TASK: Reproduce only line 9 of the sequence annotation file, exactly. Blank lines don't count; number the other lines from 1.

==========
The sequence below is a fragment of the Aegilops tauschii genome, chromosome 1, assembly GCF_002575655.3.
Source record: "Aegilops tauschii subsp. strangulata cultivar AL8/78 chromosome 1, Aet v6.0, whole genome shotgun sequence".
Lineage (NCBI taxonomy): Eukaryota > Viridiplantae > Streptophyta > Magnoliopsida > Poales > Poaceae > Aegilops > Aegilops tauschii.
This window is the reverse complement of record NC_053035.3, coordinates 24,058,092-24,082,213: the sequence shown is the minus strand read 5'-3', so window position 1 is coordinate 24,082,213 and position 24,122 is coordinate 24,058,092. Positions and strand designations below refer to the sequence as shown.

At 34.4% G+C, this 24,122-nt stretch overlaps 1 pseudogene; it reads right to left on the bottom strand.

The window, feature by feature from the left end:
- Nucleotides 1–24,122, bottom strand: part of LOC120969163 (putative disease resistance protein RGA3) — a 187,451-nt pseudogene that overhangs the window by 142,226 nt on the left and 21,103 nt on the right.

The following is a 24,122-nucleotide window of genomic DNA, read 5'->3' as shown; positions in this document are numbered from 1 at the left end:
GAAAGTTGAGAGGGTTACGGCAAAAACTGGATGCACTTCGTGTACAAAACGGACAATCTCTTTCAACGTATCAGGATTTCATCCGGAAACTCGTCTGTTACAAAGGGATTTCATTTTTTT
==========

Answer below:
GAAAGTTGAGAGGGTTACGGCAAAAACTGGATGCACTTCGTGTACAAAACGGACAATCTCTTTCAACGTATCAGGATTTCATCCGGAAACTCGTCTGTTACAAAGGGATTTCATTTTTTT